Interest Rate Sensitivity
     We had cash and cash equivalents totaling $22.7 million and $19.2 million as of June 30, 2009 and December 31, 2008, respectively. These amounts were invested primarily in money market funds. We do not enter into investments for trading or speculative purposes. We believe that we do not have any material exposure to changes in the fair value of these assets as a result of changes in interest rates due to the short term nature of our cash and cash equivalents. Declines in interest rates, however, would reduce future investment income. A 100 basis points decline in interest rates, occurring January 1, 2009 and sustained throughout the period ended June 30, 2009, would result in a decline in investment income of approximately $105,000 for that same period.
Item 4. Controls and Procedures
Evaluation of Disclosure Controls and Procedures
     Under the supervision and with the participation of our management, including our chief executive officer and corporate controller and principal financial officer, we conducted an evaluation of the effectiveness, as of the end of the period covered by this quarterly report, of our disclosure controls and procedures, as defined in Rules 13a-15(e) and 15d-15(e) under the Securities Exchange Act of 1934, as amended, or the Exchange Act. Based on this evaluation, our chief executive officer and principal financial officer have concluded that, as of the end of the period covered by this report, our disclosure controls and procedures were effective to provide reasonable assurance that information we are required to disclose in our filings with the SEC under the Exchange Act (i) is recorded, processed, summarized and reported within the time periods specified in the SEC’s rules and forms and (ii) accumulated and communicated to our management, including our chief executive officer and principal financial officer, as appropriate to allow timely decisions regarding required disclosure.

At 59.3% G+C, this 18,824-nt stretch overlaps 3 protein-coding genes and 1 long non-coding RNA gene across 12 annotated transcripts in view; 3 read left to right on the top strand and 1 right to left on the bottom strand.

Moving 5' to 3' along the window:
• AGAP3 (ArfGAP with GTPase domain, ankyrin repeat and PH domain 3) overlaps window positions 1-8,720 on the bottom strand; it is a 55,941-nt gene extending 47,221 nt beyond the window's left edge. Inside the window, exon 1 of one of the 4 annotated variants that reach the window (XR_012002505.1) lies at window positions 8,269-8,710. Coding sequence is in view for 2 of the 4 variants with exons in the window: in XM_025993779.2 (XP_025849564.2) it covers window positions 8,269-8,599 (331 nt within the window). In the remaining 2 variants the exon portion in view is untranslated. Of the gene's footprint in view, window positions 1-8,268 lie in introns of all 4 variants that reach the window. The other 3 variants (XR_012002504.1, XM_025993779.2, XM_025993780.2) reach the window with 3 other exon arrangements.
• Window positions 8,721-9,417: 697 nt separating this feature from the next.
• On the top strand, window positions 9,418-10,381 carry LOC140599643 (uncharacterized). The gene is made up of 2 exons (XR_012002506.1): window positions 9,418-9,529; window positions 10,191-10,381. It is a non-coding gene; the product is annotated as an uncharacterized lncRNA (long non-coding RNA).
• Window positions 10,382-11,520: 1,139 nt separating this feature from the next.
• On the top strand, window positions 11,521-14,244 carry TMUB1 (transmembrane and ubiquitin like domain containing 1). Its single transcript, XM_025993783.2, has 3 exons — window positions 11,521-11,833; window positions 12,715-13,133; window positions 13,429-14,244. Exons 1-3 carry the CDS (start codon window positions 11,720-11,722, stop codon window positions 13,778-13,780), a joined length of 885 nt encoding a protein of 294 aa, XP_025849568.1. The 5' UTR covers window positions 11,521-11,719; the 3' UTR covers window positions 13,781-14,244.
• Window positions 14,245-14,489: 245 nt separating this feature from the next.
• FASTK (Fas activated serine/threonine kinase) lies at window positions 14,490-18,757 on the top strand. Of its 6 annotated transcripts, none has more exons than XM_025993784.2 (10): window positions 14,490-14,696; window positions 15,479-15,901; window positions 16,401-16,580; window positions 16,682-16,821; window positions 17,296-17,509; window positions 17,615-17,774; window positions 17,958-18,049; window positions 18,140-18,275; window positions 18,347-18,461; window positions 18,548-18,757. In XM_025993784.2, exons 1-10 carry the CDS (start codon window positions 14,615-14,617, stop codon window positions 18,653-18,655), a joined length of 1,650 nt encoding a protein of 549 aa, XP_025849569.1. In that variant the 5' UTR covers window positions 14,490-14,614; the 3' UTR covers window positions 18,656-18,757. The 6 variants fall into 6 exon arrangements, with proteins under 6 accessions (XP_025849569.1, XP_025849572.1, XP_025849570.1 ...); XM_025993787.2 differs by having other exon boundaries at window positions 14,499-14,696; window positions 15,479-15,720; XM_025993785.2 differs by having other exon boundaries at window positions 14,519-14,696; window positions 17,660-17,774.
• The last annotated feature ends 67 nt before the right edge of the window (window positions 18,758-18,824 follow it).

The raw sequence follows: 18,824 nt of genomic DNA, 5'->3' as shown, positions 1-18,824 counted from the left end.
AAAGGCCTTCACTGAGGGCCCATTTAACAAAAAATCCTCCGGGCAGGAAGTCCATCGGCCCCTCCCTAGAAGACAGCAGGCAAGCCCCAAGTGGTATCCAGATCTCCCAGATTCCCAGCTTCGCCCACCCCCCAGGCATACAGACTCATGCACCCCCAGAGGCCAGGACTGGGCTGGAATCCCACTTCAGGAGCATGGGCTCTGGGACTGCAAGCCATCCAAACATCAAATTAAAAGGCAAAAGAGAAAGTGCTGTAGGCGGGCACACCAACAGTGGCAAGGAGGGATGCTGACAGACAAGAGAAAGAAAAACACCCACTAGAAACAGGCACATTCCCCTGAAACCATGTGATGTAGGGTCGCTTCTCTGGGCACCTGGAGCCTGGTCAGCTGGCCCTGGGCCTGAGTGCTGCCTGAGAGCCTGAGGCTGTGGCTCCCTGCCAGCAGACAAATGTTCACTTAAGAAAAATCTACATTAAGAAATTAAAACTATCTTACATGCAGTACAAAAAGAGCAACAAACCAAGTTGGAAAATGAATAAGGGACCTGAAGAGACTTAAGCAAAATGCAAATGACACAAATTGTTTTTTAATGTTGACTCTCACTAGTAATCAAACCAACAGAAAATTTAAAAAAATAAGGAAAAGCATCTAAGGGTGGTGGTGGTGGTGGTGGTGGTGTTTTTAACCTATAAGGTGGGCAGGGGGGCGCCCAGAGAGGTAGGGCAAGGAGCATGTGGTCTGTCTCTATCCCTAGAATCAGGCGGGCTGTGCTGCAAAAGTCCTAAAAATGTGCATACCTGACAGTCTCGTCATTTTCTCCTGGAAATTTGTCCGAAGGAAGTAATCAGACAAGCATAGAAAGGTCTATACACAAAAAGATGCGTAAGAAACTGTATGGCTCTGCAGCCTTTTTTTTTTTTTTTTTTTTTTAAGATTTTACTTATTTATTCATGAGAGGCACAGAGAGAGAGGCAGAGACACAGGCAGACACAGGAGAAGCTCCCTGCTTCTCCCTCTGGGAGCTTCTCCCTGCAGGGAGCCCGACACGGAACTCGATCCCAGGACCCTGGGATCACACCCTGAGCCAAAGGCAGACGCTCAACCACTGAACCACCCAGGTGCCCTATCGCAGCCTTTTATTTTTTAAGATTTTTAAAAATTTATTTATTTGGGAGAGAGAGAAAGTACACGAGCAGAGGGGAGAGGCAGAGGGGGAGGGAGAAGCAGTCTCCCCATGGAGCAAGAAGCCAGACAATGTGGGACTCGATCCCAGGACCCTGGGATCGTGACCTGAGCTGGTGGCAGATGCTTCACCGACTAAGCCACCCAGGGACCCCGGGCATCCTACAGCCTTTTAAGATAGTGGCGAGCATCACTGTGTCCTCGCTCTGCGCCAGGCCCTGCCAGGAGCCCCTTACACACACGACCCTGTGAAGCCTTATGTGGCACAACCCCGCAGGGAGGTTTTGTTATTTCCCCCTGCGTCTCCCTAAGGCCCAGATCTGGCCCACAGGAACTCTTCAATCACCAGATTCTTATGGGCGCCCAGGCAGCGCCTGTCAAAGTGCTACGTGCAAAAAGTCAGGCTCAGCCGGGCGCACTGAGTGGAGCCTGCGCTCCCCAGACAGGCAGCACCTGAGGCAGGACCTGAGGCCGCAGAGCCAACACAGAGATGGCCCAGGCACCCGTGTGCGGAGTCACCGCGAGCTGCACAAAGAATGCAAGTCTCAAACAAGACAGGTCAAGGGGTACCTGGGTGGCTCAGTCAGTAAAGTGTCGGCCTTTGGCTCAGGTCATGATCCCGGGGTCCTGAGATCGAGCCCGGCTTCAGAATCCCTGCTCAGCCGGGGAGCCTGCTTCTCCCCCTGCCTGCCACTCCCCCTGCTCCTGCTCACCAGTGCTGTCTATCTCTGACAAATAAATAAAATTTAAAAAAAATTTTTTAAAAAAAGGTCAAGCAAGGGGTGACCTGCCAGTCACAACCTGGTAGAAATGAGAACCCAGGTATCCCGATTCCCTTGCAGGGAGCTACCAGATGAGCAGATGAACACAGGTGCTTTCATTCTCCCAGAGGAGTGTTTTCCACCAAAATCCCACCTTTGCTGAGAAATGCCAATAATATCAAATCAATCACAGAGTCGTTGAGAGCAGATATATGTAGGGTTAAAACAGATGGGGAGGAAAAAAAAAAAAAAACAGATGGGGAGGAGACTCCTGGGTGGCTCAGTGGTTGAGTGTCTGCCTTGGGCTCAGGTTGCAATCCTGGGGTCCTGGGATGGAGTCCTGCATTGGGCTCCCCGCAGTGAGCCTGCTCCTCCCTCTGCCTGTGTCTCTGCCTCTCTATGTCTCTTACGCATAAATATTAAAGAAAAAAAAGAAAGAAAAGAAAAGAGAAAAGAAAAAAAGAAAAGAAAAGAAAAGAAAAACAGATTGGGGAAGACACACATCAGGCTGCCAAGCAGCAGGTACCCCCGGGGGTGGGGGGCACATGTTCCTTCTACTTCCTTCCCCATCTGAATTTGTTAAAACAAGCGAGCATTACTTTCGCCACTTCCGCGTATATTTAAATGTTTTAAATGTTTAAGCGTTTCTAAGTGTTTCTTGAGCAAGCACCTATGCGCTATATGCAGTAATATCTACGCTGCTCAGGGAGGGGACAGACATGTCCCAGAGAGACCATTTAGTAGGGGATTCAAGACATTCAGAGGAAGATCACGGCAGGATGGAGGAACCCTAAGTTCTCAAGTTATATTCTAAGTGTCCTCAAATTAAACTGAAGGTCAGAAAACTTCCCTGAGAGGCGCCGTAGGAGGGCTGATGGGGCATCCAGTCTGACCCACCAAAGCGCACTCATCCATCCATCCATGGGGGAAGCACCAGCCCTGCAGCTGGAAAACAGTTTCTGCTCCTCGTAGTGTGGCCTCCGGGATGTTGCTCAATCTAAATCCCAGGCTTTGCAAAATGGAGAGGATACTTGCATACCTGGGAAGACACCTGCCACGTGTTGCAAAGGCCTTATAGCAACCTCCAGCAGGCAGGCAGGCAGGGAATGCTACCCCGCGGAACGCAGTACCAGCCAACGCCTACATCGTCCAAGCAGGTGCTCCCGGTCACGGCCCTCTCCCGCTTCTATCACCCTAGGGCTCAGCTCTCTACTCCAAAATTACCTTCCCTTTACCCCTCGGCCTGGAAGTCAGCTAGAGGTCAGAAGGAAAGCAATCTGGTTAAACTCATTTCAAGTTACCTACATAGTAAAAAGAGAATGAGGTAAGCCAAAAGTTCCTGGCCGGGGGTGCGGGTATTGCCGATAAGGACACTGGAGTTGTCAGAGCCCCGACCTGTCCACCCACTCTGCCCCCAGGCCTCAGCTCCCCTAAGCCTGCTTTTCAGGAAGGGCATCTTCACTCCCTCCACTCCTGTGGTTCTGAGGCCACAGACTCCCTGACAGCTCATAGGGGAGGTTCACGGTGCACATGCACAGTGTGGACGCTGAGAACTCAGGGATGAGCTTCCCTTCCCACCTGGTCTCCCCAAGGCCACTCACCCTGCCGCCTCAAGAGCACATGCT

Changes in Internal Control Over Financial Reporting
     There have been no changes in our internal control over financial reporting during the quarter ended June 30, 2009 that have materially affected, or are reasonably likely to materially affect, our internal control over financial reporting.
Inherent Limitation on the Effectiveness of Internal Controls
     The effectiveness of any system of internal control over financial reporting, including ours, is subject to inherent limitations, including the exercise of judgment in designing, implementing, operating, and evaluating the controls and procedures, and the inability to eliminate misconduct completely. Accordingly, any system of internal control over financial reporting, including ours, no matter how well designed and operated, can only provide reasonable, not absolute assurances. In addition, projections of any evaluation of effectiveness to future periods are subject to the risk that controls may become inadequate because of changes in conditions, or that the degree of compliance with the policies or procedures may deteriorate. We intend to continue to monitor and upgrade our internal controls as necessary or appropriate for our business, but cannot assure you that such improvements will be sufficient to provide us with effective internal control over financial reporting.

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PART II — OTHER INFORMATION
Item 1. Legal Proceedings
     We are not a party to any material legal proceedings with respect to us, our subsidiaries, or any of our material properties. From time to time, we may become involved in legal proceedings in the ordinary course of our business.
Item 1A. Risk Factors